Obama's Chance to Do Something Right: Nominate Hagel for Secretary of Defense; Why the War Party Fears Hagel
The Financial Time reports Hagel nomination expected this week.
US President Barack Obama is poised to nominate Chuck Hagel as secretary of defence, setting the stage for a tough nomination fight focusing on the former Republican senator’s views on Israel and Iran.Got That?
The announcement by Mr Obama of a new Pentagon chief to replace Leon Panetta could come as early as Monday, administration officials indicated. Mr Obama returned from a holiday in Hawaii on Sunday.
Mr Hagel’s possible nomination has caused an uproar among neoconservatives over his questioning of sanctions and military action against Iran and his statement that a “Jewish lobby” intimidates Congress.
Many Democrats have been unenthusiastic as well, because he is a Republican and over a past statement criticising a Clinton-era diplomatic appointment as “openly, aggressively gay”.
But the criticism has been especially virulent from the right, with Israel conservatives labelling him borderline anti-Semitic and suggesting he was intent in making dangerously deep cuts to the defence budget.
Lindsey Graham, a Republican senator from South Carolina and a prominent defence hawk, said on Sunday he was inclined not to support his former Senate colleague because of his “antagonistic” attitude to Israel.
“This is an in-your-face nomination by the president for all those who are supportive of Israel,” Mr Graham told CNN.
Democrats don't want Hagel simply because Hagel is a Republican. The Republicans do not want him because he is not a war-monger.
That's what this whole thing boils down to.
Why the War Party Fears Hagel
Let's fill in the details with a look at Why the War Party Fears Hagel
Who is Chuck Hagel?Chuck Hagel allies launch counter-attack
Born in North Platte, Neb., he was a squad leader in Vietnam, twice wounded, who came home to work in Ronald Reagan's 1980 campaign, was twice elected U.S. senator, and is chairman of the Atlantic Council and co-chair of the President's Foreign Intelligence Advisory Board.
To The Weekly Standard's Bill Kristol, however, Hagel is a man "out on the fringes," who has a decade-long record of "hostility to Israel" and is "pro-appeasement-of-Iran."
Hagel's enemies contend that his own words disqualify him.
First, he told author Aaron David Miller that the "Jewish lobby intimidates a lot of people up there" on the Hill. Second, he urged us to talk to Hamas, Hezbollah, Iran. Third, Hagel said several years ago, "A military strike against Iran ... is not a viable, feasible, responsible option."
Hagel has conceded he misspoke in using the phrase "Jewish lobby." But as for a pro-Israel lobby, its existence is the subject of books and countless articles. When AIPAC sends up to the Hill one of its scripted pro-Israel resolutions, it is whistled through. Hagel's problem: He did not treat these sacred texts with sufficient reverence.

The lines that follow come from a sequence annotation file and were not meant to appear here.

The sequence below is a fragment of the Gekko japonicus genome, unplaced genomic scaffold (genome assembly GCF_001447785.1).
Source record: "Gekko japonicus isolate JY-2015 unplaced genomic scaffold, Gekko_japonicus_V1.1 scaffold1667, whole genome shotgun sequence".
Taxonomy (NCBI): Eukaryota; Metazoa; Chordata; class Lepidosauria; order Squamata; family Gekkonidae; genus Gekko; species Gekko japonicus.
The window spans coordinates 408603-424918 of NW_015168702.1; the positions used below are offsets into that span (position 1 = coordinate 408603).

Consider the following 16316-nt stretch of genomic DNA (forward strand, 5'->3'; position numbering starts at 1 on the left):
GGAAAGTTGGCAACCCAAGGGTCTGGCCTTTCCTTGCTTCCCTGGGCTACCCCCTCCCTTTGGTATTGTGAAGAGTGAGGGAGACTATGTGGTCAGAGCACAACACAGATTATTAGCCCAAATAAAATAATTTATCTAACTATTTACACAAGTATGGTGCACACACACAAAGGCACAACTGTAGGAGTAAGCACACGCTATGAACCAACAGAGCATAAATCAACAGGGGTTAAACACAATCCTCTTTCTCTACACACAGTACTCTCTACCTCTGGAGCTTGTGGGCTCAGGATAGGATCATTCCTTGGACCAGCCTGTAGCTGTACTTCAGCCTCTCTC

"I am a United States senator, not an Israeli senator," he told Miller. "I support Israel. But my first interest is I take an oath ... to the Constitution of the United States. Not to a president. Not to a party. Not to Israel. If I go run for Senate in Israel, I'll do that."
Hagel puts U.S. national interests first. And sometimes those interests clash with the policies of the Israeli government.
Politico reports Chuck Hagel allies launch counter-attack.
Brent Scowcroft, who was national security adviser to Presidents Gerald Ford and George H.W. Bush, said Hagel “has a very broad view of American foreign policy and the role in the world. He is very judicious, and he has an outstanding record as a senator, which gives him the knowledge and background to understand about the sometimes fractious relationship between the Congress, especially the Senate, and the administration.”Nonviable Options
“He got two Purple Hearts on the front lines,” Scowcroft added. “That’s about the best recommendation you can get from somebody whose job would be to advise on the use of troops around the world. I am honestly surprised, even astonished, at the attacks. I do know where they’re coming from, but I don’t understand the genesis of them.
Sen. Jack Reed (D-R.I.), a former Army Ranger who serves on the Armed Services Committee and has traveled to war zones with Hagel, said: “Every man and woman in uniform in the Pentagon and across the world will know that he’s not only talked the talk, he’s walked the walk. … He also has a successful business record. He is an entrepreneur who’s succeeded.
Zbigniew Brzezinski, national security adviser to President Jimmy Carter, forcefully defended Hagel on MSNBC’s “Morning Joe”: “Unlike some of his critics, … he has fought for his country. He has been wounded for this country. He is a man who knows what war is like.”
I support anyone willing to make this statement "A military strike against Iran ... is not a viable, feasible, responsible option." vs. anyone not willing to make the same statement.
A military strike on Iran would be idiotic, and I have no doubt one would have happened had Romney been elected.
It remains to be seen if Obama can get this right. However, Hagel as Secretary of Defense would be a step in the right direction.
Mike "Mish" Shedlock